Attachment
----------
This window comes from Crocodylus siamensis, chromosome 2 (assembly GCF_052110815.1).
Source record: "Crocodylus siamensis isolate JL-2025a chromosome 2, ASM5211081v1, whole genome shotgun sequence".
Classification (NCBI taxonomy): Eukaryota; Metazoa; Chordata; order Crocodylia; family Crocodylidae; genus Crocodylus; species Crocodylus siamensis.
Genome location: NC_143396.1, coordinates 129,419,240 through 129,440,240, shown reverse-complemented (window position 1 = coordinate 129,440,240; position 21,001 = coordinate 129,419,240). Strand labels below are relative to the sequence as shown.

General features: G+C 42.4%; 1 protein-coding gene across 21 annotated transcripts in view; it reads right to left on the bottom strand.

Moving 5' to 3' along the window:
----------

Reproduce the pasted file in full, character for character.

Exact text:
This window comes from Crocodylus siamensis, chromosome 2 (assembly GCF_052110815.1).
Source record: "Crocodylus siamensis isolate JL-2025a chromosome 2, ASM5211081v1, whole genome shotgun sequence".
Classification (NCBI taxonomy): Eukaryota; Metazoa; Chordata; order Crocodylia; family Crocodylidae; genus Crocodylus; species Crocodylus siamensis.
Genome location: NC_143396.1, coordinates 129,419,240 through 129,440,240, shown reverse-complemented (window position 1 = coordinate 129,440,240; position 21,001 = coordinate 129,419,240). Strand labels below are relative to the sequence as shown.

General features: G+C 42.4%; 1 protein-coding gene across 21 annotated transcripts in view; it reads right to left on the bottom strand.

Moving 5' to 3' along the window: